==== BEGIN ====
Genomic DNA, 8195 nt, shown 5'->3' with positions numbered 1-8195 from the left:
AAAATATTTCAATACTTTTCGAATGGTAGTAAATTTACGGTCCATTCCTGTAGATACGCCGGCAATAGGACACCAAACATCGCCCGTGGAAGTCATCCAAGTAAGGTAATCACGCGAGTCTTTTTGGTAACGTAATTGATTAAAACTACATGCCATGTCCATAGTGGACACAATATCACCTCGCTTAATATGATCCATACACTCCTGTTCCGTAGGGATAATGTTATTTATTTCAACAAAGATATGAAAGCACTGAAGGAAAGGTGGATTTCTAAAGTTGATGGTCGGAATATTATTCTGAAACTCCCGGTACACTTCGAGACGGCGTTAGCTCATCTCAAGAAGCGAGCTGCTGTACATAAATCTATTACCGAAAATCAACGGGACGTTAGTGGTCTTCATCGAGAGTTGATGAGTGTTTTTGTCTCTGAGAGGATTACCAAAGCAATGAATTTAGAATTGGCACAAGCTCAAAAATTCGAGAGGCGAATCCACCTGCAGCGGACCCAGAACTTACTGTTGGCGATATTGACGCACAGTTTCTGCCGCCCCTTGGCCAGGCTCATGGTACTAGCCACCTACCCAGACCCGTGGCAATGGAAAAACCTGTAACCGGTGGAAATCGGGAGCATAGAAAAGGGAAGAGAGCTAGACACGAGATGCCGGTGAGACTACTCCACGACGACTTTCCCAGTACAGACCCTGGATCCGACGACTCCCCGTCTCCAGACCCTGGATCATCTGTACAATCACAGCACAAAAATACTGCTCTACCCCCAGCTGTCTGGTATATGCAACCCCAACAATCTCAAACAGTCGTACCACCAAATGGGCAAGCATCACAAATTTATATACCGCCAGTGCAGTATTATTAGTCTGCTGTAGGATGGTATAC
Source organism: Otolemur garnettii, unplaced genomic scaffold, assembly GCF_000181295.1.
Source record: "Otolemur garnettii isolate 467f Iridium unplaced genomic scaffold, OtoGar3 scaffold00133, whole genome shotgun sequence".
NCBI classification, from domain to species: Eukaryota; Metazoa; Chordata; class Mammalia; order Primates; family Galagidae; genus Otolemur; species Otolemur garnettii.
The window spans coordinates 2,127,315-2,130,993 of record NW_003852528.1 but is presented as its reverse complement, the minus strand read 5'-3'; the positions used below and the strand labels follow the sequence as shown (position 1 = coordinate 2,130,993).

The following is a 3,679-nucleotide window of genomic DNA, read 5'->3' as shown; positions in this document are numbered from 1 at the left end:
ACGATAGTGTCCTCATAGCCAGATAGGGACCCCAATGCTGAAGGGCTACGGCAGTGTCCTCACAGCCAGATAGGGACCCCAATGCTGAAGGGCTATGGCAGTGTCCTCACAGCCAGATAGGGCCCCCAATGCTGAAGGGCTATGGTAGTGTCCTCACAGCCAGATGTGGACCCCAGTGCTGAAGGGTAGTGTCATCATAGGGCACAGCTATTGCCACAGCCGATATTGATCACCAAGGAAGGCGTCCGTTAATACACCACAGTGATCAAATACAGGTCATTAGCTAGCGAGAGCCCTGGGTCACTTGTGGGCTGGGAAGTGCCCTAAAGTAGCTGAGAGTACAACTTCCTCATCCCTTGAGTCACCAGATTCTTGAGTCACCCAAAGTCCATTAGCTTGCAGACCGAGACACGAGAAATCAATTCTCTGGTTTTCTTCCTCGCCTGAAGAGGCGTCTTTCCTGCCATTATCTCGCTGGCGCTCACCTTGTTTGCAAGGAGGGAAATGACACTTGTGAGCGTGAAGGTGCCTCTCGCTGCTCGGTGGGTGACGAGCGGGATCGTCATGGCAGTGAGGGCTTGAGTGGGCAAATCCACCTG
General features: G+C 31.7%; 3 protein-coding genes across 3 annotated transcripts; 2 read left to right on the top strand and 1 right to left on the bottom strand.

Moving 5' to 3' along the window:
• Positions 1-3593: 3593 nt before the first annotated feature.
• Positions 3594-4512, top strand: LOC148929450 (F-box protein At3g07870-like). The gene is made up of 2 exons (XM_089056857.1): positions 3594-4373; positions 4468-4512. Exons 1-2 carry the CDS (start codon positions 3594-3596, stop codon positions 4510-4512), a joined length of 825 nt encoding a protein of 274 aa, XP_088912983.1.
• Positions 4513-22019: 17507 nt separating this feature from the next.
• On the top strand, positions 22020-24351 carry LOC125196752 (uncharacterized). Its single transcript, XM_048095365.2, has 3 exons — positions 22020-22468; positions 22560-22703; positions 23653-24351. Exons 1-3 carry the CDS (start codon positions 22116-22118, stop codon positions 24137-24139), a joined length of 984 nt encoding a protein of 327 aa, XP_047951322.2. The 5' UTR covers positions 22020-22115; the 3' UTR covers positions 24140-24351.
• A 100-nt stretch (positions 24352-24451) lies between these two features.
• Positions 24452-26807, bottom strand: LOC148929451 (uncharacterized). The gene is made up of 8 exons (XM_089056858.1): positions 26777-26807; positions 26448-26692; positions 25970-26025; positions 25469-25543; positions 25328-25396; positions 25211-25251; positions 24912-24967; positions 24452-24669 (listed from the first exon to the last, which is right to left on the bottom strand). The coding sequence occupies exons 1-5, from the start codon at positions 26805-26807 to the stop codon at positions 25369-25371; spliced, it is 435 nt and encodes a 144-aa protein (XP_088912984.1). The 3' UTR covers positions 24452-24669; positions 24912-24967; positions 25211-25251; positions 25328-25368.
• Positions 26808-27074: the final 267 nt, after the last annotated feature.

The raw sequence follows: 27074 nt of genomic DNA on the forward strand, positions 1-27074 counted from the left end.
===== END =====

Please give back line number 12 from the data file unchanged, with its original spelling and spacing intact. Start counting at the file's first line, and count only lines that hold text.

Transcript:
• Positions 3594-4512, top strand: LOC148929450 (F-box protein At3g07870-like). The gene is made up of 2 exons (XM_089056857.1): positions 3594-4373; positions 4468-4512. Exons 1-2 carry the CDS (start codon positions 3594-3596, stop codon positions 4510-4512), a joined length of 825 nt encoding a protein of 274 aa, XP_088912983.1.